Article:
What Landlords and Pest Management Professionals Need to Know
If you’re a landlord, knowing what reasonable habitability is important so you don’t end up in a lawsuit over things like bed bugs.
And if you’re a pest management professional, it’s good to know this landlord-tenant law in order to serve your multi-family housing clients the best way possible. This way you can encourage them to actively work on preventing pests like bed bugs and cockroaches with your services. You can help them prevent lawsuits and landlord-tenant issues, while also differentiating your business by offering top-tier service.
Upon move-in, tenants expect a few things to be true:
- That all appliances work they have running water
- That the toilets flush
- To have a residence free of infestations from things like bed bugs or cockroaches.
There are laws that reinforce this expectation for renters in every state except Georgia. The law protecting renters’ rights to reasonable living conditions is called reasonable habitability.
And, there are 25 states that have specific bedbug laws. The other 25 states don’t have specific laws, but they still fall under reasonable habitability.
The states without specific bed bug laws are Alaska, Arkansas, Delaware, Hawaii, Idaho, Indiana, Kentucky, Louisiana, Maryland, Massachusetts, Mississippi, Missouri, Montana, New Jersey, New Mexico, North Carolina, North Dakota, Oklahoma, South Carolina, Tennessee, Utah, Vermont, Virginia, Washington and Wyoming.
What is Reasonable Habitability?
In every state but Georgia, a landlord is required to offer an implied warranty of habitability to renters. This requires things like the plumbing in the rental to be functional, running water, clean living conditions, and no pests like rats or bedbugs.
The reasonable habitability laws are implied in most states, and are not detailed as they are in states like Oregon. In Georgia, as well as in states where the basic requirements of the reasonable habitability laws are not called out clearly, renters might have to secure legal assistance to take care of issues with the living conditions on their property.
What Does Reasonable Habitability Include?
In most states, reasonable habitability includes the following items:
- Connected to the sewer system for proper waste disposal
- Working roof and weather protection
- Hot and cold water
- Water supply that provides safe drinking water
- Working electrical wiring in all parts of the house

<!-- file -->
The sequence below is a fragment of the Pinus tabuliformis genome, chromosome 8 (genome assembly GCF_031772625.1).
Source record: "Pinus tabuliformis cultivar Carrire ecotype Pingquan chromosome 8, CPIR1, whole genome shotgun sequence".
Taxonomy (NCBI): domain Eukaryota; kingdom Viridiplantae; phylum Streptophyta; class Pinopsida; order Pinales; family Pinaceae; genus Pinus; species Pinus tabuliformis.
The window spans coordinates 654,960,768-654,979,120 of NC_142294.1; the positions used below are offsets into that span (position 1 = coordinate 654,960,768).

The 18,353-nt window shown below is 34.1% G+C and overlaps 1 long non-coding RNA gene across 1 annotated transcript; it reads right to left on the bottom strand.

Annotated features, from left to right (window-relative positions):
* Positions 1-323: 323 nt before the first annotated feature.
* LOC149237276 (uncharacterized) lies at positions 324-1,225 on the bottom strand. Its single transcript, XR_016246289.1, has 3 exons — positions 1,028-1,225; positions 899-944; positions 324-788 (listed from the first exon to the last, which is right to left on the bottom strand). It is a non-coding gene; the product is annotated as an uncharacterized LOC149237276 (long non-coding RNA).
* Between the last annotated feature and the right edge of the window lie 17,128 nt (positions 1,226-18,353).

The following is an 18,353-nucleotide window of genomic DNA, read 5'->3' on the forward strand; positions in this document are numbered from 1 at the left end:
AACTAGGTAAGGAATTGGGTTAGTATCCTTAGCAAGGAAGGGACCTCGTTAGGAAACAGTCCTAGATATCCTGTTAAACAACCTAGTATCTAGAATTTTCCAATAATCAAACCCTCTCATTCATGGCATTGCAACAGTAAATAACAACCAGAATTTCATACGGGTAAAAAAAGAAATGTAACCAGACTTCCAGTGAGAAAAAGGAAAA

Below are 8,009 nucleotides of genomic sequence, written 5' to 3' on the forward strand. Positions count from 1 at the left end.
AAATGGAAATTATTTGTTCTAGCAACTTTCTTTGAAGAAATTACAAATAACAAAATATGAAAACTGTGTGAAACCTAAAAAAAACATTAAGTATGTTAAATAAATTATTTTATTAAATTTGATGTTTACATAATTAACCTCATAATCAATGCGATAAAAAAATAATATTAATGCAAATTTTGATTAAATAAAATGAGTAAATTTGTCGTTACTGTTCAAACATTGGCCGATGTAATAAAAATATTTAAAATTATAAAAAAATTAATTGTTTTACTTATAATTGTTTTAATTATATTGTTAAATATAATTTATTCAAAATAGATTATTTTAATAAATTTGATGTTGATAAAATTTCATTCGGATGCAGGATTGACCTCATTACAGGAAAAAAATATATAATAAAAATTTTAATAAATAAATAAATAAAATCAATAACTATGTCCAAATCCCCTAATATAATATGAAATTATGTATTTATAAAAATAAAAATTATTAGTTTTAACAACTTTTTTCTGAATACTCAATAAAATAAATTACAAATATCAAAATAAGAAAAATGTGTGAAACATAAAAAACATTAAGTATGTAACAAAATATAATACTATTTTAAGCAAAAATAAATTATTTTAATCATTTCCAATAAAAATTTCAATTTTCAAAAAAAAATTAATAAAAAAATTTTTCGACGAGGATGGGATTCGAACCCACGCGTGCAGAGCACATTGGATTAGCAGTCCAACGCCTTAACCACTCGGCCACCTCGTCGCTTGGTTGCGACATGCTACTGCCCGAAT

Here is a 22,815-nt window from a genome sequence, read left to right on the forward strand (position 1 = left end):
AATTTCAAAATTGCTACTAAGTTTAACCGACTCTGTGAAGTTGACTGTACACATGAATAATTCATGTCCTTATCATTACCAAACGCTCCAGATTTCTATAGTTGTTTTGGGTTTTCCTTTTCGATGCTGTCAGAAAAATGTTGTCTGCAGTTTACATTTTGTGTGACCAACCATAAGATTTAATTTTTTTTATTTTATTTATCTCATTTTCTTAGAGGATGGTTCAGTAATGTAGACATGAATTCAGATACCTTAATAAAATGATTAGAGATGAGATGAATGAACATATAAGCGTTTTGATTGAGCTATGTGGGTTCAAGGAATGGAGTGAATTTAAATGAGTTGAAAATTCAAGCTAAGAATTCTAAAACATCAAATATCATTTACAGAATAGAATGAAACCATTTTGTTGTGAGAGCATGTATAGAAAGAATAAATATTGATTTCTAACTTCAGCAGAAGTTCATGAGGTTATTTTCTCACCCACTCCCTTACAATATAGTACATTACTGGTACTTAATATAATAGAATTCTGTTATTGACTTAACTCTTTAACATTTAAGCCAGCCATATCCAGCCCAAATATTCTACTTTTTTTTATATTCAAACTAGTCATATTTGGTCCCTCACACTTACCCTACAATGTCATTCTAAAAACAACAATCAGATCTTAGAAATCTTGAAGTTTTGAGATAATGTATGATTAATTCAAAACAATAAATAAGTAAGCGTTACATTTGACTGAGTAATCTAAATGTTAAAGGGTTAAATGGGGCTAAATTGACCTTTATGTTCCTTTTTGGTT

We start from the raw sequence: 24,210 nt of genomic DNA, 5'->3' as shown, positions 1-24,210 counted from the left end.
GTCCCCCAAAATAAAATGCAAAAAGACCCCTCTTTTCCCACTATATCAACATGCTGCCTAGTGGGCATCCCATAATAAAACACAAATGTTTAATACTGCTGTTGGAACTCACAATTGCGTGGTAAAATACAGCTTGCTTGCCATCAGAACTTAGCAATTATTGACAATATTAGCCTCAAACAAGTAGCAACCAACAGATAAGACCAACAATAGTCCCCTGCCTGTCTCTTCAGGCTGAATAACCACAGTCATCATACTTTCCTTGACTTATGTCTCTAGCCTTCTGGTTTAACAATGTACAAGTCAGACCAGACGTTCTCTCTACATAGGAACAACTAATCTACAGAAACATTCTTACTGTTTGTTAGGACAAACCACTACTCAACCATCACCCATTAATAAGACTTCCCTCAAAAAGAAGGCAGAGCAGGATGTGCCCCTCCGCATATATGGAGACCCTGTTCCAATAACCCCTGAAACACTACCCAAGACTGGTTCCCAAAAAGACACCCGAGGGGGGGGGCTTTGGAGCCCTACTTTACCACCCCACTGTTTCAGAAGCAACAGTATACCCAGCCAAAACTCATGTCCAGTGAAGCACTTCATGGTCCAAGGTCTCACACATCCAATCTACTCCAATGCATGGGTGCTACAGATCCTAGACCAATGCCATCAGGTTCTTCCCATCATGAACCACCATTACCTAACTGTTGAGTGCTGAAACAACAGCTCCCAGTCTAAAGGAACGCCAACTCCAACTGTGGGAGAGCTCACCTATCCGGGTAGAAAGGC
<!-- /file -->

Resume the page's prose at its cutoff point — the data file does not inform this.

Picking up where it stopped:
- Clean and sanitary
- Floors and ceilings, and walls are in good repair
- Safe from fire
- Smoke and carbon monoxide alarms that are in good working order
- Locks that work
In some states, the wording of the law is that the building must be fit to live in, but no other specifics are applied. This means that issues with reasonable habitability in these states will have to go before a judge for enforcement.
Are There Items That Are Not Covered Under Reasonable Habitability?
There are some cases where reasonable habitability is not going to apply to a renter’s situation.
Things like air conditioning, and the installation of items like swimming pools and spas are not considered part of reasonable habitability. A tenant would need approval from their landlord to have these kinds of extras installed. Landlords are not required to provide anything that is not required for basic comfort and sanitary living.
Renter-Caused Situations Such As Vermin and Bed Bugs
If a renter is a hoarding items, or moves in bed-bug infested items, they can be responsible. However, it can be extremely hard to prove these issues are tenant-caused. The question of who is responsible, the landlord or the tenant, is one of the most asked bed-bug related questions online.
Both Tenant and Landlord Have Responsibilities
In most states, the landlord and renter both must provide and maintain a property that offers reasonable habitability. Tenants must throw out the garbage, clean up messes, and generally care for the property as part of their rental agreement. And, most rental agreements clearly state that the tenant is required to maintain the property while they are residing.
Questions of renters versus landlord responsibility can become complicated when it’s not clear in the lease. These events are usually best resolved with the help of a lawyer and might also need to be heard by a judge.
Reasonable Habitability Summary:
It Protects Both Landlords and Renters
Reasonable habitability works in both directions. Both the renter and the landlord are required to provide the upkeep and care for the property that makes it livable. Supporting this implied law is good for both the renter and the property owner.
While a resident cannot expect their landlord to provide air conditioning, add a pool or a garden shed, renters should be able to expect essentials. These essentials are things like running water, a roof, sturdy walls, and the absence of vermin and pests.
Reasonable habitability might be an implied contract. But, it is one that both parties must follow in a rental agreement.
As a Pest Management Professional, You can Help Landlords
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